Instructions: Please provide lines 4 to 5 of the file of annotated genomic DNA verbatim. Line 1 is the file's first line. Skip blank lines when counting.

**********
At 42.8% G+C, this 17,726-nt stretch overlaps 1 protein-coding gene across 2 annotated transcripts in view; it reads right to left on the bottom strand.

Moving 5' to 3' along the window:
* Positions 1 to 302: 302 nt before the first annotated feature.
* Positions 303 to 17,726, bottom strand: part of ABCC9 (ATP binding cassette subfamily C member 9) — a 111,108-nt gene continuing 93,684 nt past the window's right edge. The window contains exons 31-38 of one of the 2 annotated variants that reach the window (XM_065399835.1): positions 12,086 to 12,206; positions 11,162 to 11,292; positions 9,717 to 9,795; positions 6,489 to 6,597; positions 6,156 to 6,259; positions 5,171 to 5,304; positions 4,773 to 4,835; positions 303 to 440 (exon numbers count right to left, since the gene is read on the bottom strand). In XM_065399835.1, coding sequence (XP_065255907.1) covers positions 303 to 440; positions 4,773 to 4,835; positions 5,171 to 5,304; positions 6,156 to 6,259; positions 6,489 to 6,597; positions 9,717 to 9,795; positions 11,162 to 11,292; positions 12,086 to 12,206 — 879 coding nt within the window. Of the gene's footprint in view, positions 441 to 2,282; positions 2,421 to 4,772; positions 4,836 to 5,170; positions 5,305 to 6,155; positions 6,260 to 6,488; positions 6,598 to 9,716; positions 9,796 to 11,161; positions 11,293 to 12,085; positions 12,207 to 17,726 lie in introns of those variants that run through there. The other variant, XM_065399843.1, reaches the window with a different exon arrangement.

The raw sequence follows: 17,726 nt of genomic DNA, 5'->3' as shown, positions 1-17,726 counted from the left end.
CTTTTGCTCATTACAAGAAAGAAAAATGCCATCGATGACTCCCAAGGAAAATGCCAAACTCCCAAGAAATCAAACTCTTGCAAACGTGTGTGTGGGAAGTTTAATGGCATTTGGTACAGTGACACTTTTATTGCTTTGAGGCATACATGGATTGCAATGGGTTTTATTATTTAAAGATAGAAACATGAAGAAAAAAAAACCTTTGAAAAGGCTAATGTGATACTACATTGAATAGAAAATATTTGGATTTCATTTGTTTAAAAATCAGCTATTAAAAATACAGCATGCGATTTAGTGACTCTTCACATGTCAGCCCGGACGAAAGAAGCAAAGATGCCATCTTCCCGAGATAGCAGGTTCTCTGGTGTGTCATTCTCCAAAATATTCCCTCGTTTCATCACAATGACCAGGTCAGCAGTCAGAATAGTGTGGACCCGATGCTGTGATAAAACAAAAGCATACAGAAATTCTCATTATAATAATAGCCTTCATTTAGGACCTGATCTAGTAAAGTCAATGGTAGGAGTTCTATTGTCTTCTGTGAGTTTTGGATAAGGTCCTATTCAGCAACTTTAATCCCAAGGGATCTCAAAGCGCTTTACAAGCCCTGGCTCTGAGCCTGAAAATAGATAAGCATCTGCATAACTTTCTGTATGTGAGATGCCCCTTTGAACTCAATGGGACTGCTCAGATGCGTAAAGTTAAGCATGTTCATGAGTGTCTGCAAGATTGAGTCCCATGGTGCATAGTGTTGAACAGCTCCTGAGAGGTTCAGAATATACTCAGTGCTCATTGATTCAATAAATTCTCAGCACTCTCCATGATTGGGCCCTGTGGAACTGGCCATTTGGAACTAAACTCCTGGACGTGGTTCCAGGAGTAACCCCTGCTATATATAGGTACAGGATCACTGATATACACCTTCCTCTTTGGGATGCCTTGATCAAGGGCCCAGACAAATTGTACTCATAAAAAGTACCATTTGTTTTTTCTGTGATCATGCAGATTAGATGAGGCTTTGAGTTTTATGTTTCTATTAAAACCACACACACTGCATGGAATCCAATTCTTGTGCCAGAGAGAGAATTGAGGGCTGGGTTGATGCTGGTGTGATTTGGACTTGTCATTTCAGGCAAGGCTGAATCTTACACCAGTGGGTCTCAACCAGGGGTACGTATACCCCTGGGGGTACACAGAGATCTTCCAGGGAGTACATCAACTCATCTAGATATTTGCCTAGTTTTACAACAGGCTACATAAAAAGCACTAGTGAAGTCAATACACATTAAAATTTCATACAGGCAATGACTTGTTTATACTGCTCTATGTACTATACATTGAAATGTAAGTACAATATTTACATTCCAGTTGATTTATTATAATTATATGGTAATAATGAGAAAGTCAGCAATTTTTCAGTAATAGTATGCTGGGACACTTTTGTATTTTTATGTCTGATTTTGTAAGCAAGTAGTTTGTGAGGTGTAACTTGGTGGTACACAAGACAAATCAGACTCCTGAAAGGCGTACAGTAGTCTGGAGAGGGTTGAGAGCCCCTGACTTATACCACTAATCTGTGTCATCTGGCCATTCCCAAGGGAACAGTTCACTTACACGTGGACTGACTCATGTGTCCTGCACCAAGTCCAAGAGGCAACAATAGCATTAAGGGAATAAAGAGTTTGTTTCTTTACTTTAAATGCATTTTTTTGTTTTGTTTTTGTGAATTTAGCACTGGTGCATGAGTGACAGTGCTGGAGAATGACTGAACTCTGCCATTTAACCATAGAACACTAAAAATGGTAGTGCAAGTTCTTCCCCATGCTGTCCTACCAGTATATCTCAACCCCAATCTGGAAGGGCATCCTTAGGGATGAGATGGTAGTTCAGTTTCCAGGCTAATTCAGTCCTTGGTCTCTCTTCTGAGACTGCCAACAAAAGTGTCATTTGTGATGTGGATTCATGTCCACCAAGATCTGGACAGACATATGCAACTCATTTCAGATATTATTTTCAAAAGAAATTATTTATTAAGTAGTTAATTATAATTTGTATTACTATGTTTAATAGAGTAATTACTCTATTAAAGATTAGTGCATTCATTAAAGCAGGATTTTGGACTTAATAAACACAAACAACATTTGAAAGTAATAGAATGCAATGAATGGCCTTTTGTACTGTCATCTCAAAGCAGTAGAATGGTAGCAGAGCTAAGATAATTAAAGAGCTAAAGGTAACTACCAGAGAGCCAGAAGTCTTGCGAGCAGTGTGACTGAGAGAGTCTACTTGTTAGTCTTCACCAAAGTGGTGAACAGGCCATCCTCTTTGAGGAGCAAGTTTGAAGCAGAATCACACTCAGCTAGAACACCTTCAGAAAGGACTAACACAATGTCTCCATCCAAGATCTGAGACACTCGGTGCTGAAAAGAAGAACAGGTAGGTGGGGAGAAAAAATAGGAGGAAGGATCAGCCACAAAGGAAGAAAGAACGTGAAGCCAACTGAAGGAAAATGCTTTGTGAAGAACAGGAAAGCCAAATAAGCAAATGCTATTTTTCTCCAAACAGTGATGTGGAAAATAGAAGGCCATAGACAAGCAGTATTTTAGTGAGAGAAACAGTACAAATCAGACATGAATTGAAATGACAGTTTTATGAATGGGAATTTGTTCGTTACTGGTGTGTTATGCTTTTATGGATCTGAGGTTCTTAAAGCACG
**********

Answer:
* Positions 303 to 17,726, bottom strand: part of ABCC9 (ATP binding cassette subfamily C member 9) — a 111,108-nt gene continuing 93,684 nt past the window's right edge. The window contains exons 31-38 of one of the 2 annotated variants that reach the window (XM_065399835.1): positions 12,086 to 12,206; positions 11,162 to 11,292; positions 9,717 to 9,795; positions 6,489 to 6,597; positions 6,156 to 6,259; positions 5,171 to 5,304; positions 4,773 to 4,835; positions 303 to 440 (exon numbers count right to left, since the gene is read on the bottom strand). In XM_065399835.1, coding sequence (XP_065255907.1) covers positions 303 to 440; positions 4,773 to 4,835; positions 5,171 to 5,304; positions 6,156 to 6,259; positions 6,489 to 6,597; positions 9,717 to 9,795; positions 11,162 to 11,292; positions 12,086 to 12,206 — 879 coding nt within the window. Of the gene's footprint in view, positions 441 to 2,282; positions 2,421 to 4,772; positions 4,836 to 5,170; positions 5,305 to 6,155; positions 6,260 to 6,488; positions 6,598 to 9,716; positions 9,796 to 11,161; positions 11,293 to 12,085; positions 12,207 to 17,726 lie in introns of those variants that run through there. The other variant, XM_065399843.1, reaches the window with a different exon arrangement.

The raw sequence follows: 17,726 nt of genomic DNA, 5'->3' as shown, positions 1-17,726 counted from the left end.